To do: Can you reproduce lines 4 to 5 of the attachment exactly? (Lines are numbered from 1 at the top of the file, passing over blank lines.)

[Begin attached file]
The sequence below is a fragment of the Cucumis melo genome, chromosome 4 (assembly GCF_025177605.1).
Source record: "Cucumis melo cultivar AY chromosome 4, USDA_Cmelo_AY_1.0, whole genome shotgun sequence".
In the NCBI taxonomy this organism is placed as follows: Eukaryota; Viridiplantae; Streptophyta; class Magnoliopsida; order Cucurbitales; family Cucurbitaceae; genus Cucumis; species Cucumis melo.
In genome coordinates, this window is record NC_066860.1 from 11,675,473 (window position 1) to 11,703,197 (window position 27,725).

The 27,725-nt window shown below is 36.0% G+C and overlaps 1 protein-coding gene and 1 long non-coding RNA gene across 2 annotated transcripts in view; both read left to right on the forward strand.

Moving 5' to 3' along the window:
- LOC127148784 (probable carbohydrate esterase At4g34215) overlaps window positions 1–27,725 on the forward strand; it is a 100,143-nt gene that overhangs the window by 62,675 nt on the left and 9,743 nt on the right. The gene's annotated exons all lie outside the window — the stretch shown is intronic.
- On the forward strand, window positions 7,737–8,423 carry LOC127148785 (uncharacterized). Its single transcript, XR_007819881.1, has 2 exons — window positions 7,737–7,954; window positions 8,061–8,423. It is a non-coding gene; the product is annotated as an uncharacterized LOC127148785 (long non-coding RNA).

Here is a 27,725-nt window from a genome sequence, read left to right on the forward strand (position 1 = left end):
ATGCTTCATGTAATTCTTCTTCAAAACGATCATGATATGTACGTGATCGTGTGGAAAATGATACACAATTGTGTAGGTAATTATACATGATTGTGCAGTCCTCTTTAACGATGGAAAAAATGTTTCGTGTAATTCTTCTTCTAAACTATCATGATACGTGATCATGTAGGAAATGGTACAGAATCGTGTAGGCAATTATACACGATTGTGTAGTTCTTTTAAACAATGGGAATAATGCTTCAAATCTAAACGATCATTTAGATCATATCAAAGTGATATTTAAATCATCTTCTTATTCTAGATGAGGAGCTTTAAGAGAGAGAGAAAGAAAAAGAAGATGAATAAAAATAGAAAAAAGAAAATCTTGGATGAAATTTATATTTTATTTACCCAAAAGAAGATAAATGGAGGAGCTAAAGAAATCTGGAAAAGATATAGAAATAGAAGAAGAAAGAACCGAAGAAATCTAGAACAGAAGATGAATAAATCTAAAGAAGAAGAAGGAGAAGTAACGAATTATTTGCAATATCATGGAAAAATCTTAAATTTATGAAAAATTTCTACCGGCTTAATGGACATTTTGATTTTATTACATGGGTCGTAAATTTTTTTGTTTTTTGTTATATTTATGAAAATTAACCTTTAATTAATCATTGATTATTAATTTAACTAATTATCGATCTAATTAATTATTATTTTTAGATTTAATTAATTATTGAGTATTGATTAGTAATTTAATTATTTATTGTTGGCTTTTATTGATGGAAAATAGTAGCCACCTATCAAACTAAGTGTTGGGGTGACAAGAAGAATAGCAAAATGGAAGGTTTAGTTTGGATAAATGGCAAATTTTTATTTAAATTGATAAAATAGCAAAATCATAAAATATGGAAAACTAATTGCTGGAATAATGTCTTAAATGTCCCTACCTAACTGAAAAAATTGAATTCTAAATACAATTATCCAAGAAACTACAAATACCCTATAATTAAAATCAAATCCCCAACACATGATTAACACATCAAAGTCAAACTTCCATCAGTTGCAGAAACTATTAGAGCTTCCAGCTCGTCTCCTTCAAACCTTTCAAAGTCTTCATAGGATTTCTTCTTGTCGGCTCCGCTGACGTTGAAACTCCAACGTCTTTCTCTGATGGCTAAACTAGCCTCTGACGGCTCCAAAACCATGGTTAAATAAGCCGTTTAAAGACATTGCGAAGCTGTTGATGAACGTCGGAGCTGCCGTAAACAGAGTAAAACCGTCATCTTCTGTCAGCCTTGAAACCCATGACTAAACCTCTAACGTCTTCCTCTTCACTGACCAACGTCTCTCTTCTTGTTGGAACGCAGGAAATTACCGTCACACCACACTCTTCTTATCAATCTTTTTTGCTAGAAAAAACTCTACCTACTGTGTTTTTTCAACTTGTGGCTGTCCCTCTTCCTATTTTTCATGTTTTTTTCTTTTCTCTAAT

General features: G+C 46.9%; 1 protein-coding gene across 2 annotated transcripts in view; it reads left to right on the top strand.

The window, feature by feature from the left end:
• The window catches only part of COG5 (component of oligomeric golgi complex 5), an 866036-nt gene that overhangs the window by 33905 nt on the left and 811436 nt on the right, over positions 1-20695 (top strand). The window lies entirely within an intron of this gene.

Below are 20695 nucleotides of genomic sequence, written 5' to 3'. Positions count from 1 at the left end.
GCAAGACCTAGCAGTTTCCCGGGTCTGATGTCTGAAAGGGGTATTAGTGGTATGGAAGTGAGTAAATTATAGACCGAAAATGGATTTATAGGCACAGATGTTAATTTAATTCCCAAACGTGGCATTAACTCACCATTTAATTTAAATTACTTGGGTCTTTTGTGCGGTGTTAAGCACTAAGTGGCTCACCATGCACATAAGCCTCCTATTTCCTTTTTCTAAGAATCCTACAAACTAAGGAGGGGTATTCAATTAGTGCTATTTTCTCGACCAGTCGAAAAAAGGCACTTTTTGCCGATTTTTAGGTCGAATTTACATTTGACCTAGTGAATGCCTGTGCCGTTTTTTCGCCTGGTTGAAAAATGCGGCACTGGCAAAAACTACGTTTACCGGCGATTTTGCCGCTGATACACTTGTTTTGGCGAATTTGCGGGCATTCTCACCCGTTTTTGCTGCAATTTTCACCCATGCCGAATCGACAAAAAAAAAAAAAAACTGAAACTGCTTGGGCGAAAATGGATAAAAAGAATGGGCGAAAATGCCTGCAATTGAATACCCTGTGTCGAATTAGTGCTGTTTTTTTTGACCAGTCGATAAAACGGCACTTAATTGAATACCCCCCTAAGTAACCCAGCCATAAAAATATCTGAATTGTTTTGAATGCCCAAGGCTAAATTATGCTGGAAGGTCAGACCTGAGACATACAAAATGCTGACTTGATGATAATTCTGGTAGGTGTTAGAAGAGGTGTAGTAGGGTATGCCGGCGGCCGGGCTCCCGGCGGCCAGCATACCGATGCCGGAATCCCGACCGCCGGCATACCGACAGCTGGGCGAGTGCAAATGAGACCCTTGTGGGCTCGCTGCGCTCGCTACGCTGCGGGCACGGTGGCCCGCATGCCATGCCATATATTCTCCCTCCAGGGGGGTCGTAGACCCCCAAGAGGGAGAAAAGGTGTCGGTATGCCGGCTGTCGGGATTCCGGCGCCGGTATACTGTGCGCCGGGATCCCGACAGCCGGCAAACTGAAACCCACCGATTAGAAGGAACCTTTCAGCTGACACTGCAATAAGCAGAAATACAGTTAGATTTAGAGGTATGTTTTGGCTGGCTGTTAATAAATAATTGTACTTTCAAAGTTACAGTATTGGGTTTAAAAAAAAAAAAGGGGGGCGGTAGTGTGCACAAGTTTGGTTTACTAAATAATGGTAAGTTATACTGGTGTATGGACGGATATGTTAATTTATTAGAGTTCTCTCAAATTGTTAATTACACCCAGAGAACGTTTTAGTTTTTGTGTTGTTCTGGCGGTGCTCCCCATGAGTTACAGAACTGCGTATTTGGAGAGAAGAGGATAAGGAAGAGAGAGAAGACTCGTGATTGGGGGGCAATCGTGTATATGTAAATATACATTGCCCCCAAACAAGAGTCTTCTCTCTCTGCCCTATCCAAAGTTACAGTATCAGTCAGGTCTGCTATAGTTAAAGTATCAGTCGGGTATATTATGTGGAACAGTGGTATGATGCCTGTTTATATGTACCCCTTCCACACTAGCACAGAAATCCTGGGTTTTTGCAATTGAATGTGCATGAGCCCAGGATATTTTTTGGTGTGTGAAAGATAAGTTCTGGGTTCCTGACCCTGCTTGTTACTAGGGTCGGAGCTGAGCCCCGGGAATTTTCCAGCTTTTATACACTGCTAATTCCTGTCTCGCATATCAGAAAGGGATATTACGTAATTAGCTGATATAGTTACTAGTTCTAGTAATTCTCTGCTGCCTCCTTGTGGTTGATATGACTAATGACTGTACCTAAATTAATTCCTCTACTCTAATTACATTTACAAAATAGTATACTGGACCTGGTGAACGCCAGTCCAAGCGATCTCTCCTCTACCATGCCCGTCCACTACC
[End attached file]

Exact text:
In genome coordinates, this window is record NC_066860.1 from 11,675,473 (window position 1) to 11,703,197 (window position 27,725).

The 27,725-nt window shown below is 36.0% G+C and overlaps 1 protein-coding gene and 1 long non-coding RNA gene across 2 annotated transcripts in view; both read left to right on the forward strand.